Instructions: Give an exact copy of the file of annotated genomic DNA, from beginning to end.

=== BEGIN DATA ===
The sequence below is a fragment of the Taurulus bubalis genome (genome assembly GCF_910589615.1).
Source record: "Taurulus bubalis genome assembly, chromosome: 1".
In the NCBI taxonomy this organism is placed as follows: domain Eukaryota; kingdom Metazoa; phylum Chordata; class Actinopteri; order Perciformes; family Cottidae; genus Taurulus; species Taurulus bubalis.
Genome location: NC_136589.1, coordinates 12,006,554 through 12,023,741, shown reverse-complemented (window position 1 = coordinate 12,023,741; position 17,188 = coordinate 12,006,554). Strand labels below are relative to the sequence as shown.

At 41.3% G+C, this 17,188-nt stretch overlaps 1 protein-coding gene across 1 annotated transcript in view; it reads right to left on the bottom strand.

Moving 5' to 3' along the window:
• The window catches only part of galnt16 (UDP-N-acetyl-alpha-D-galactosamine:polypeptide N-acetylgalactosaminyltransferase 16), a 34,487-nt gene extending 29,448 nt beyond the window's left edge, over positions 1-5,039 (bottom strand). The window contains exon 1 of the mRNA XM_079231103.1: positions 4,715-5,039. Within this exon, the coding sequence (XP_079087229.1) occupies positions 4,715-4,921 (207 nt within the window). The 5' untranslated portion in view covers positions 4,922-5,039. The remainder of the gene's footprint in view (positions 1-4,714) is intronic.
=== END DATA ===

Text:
The sequence below is a fragment of the Taurulus bubalis genome (genome assembly GCF_910589615.1).
Source record: "Taurulus bubalis genome assembly, chromosome: 1".
In the NCBI taxonomy this organism is placed as follows: domain Eukaryota; kingdom Metazoa; phylum Chordata; class Actinopteri; order Perciformes; family Cottidae; genus Taurulus; species Taurulus bubalis.
Genome location: NC_136589.1, coordinates 12,006,554 through 12,023,741, shown reverse-complemented (window position 1 = coordinate 12,023,741; position 17,188 = coordinate 12,006,554). Strand labels below are relative to the sequence as shown.

At 41.3% G+C, this 17,188-nt stretch overlaps 1 protein-coding gene across 1 annotated transcript in view; it reads right to left on the bottom strand.

Moving 5' to 3' along the window:
• The window catches only part of galnt16 (UDP-N-acetyl-alpha-D-galactosamine:polypeptide N-acetylgalactosaminyltransferase 16), a 34,487-nt gene extending 29,448 nt beyond the window's left edge, over positions 1-5,039 (bottom strand). The window contains exon 1 of the mRNA XM_079231103.1: positions 4,715-5,039. Within this exon, the coding sequence (XP_079087229.1) occupies positions 4,715-4,921 (207 nt within the window). The 5' untranslated portion in view covers positions 4,922-5,039. The remainder of the gene's footprint in view (positions 1-4,714) is intronic.